I first met Greg Mottola sitting behind the monitor in video village on the side of a small suburban street in Northridge, California, where he was hard at work on his new film "Superbad," and we hit it off immediately.  He's an incredibly easy guy to talk to, warm and smart and funny, and the same qualities that I see in him as a person are the qualities that I see in his films.

Something like "Superbad" or "Adventureland" or "Paul" could easily be plastic comedy noise machines that the studios specialize in, but Mottola imbues his films with a deeply-felt humanity.  Even when they trade in high concepts, his films still deliver a very fundamental human punch, and it makes them stick in a way that many films can't.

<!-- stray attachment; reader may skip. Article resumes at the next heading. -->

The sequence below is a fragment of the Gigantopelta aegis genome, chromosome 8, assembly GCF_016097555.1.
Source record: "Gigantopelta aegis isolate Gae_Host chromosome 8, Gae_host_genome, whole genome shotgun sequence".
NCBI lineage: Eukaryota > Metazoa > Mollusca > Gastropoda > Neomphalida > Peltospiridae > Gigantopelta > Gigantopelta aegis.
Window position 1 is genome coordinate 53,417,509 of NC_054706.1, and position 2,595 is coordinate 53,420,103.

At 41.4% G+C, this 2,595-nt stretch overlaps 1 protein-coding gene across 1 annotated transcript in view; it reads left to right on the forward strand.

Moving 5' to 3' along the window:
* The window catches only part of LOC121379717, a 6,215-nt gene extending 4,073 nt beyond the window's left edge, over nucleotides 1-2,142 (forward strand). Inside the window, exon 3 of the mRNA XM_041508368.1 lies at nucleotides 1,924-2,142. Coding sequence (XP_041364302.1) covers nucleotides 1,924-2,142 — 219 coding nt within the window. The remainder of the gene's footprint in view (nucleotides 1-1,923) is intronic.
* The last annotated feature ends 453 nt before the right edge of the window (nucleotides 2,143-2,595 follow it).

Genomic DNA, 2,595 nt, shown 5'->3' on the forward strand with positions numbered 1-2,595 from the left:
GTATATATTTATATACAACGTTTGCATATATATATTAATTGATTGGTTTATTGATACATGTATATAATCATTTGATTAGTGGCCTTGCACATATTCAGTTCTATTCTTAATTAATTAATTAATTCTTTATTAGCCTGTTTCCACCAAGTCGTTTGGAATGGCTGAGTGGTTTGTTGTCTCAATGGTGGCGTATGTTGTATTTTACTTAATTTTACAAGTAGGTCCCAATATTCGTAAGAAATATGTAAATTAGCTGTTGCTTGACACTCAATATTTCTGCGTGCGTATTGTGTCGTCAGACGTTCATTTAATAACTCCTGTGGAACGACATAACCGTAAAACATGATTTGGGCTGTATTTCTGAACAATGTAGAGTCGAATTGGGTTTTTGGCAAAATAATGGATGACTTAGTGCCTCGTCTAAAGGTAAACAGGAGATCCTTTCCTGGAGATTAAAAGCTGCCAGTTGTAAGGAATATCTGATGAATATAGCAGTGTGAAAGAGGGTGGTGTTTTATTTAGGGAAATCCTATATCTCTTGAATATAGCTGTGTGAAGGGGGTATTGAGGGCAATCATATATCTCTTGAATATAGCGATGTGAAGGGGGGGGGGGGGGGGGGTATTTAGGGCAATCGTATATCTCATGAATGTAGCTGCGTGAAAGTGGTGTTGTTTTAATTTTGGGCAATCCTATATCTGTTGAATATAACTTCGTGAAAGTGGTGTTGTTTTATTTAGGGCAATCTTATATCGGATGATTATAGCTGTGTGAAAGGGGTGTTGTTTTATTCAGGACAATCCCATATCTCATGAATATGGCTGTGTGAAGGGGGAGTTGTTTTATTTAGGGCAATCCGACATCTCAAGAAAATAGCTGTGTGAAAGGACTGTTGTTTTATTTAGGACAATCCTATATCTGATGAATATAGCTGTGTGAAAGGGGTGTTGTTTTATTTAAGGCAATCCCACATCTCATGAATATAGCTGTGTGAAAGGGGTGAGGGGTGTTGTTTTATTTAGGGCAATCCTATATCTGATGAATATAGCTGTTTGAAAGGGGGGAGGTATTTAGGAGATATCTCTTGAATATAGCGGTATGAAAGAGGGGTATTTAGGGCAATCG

I spoke to him again during Sundance the year "Adventureland" came out, and at that point, he was already gearing up to work on "Paul," and we talked a little bit about the challenges ahead, and not only for him, but also for whoever he was going to hire to bring the character of Paul to life.

Now that he's on the other side of the experience, I was excited to sit down with him to discuss that process, and while I had some other things planned, that's basically the whole conversation we had.  That's the way it works sometimes.  You can sit down with an agenda, but if a conversation unfolds naturally, you're not really going to control it, and that's the case with this one.

I'm curious to see where Mottola's career goes from here, but I'm confident that wherever it is, and whatever he ends up doing, he'll find something in it that will feel personal and honest.  I love the notion of his next film being "Important Artifacts and Personal Property From The Collection Of Lenore Doolan and Harold Morris, Including Books, Street Fashion, and Jewelry."  What a great title.

"Paul" opens everywhere this Friday.